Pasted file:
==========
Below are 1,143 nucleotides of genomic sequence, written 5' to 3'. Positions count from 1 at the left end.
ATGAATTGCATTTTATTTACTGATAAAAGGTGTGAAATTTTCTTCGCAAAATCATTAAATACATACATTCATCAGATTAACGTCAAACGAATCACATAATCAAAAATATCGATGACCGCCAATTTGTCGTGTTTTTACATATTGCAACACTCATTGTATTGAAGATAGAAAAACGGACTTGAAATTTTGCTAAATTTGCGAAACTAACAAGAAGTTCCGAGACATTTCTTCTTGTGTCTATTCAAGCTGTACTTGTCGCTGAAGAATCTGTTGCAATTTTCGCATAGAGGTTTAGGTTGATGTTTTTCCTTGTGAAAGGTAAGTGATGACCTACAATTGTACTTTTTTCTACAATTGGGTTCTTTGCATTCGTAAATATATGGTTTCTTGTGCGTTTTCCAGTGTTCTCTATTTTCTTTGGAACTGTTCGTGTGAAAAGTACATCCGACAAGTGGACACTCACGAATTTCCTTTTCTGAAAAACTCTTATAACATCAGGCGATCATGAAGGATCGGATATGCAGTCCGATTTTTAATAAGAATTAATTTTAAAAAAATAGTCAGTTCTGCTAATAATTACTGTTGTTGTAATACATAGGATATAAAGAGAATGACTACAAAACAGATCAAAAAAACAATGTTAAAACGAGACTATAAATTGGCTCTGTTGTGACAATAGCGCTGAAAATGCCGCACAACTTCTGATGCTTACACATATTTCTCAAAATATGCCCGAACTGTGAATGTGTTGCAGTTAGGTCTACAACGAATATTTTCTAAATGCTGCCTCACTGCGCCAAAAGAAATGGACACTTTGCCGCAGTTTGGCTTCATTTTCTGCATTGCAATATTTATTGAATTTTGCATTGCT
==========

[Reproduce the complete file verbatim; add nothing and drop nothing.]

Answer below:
Below are 1,143 nucleotides of genomic sequence, written 5' to 3'. Positions count from 1 at the left end.
ATGAATTGCATTTTATTTACTGATAAAAGGTGTGAAATTTTCTTCGCAAAATCATTAAATACATACATTCATCAGATTAACGTCAAACGAATCACATAATCAAAAATATCGATGACCGCCAATTTGTCGTGTTTTTACATATTGCAACACTCATTGTATTGAAGATAGAAAAACGGACTTGAAATTTTGCTAAATTTGCGAAACTAACAAGAAGTTCCGAGACATTTCTTCTTGTGTCTATTCAAGCTGTACTTGTCGCTGAAGAATCTGTTGCAATTTTCGCATAGAGGTTTAGGTTGATGTTTTTCCTTGTGAAAGGTAAGTGATGACCTACAATTGTACTTTTTTCTACAATTGGGTTCTTTGCATTCGTAAATATATGGTTTCTTGTGCGTTTTCCAGTGTTCTCTATTTTCTTTGGAACTGTTCGTGTGAAAAGTACATCCGACAAGTGGACACTCACGAATTTCCTTTTCTGAAAAACTCTTATAACATCAGGCGATCATGAAGGATCGGATATGCAGTCCGATTTTTAATAAGAATTAATTTTAAAAAAATAGTCAGTTCTGCTAATAATTACTGTTGTTGTAATACATAGGATATAAAGAGAATGACTACAAAACAGATCAAAAAAACAATGTTAAAACGAGACTATAAATTGGCTCTGTTGTGACAATAGCGCTGAAAATGCCGCACAACTTCTGATGCTTACACATATTTCTCAAAATATGCCCGAACTGTGAATGTGTTGCAGTTAGGTCTACAACGAATATTTTCTAAATGCTGCCTCACTGCGCCAAAAGAAATGGACACTTTGCCGCAGTTTGGCTTCATTTTCTGCATTGCAATATTTATTGAATTTTGCATTGCT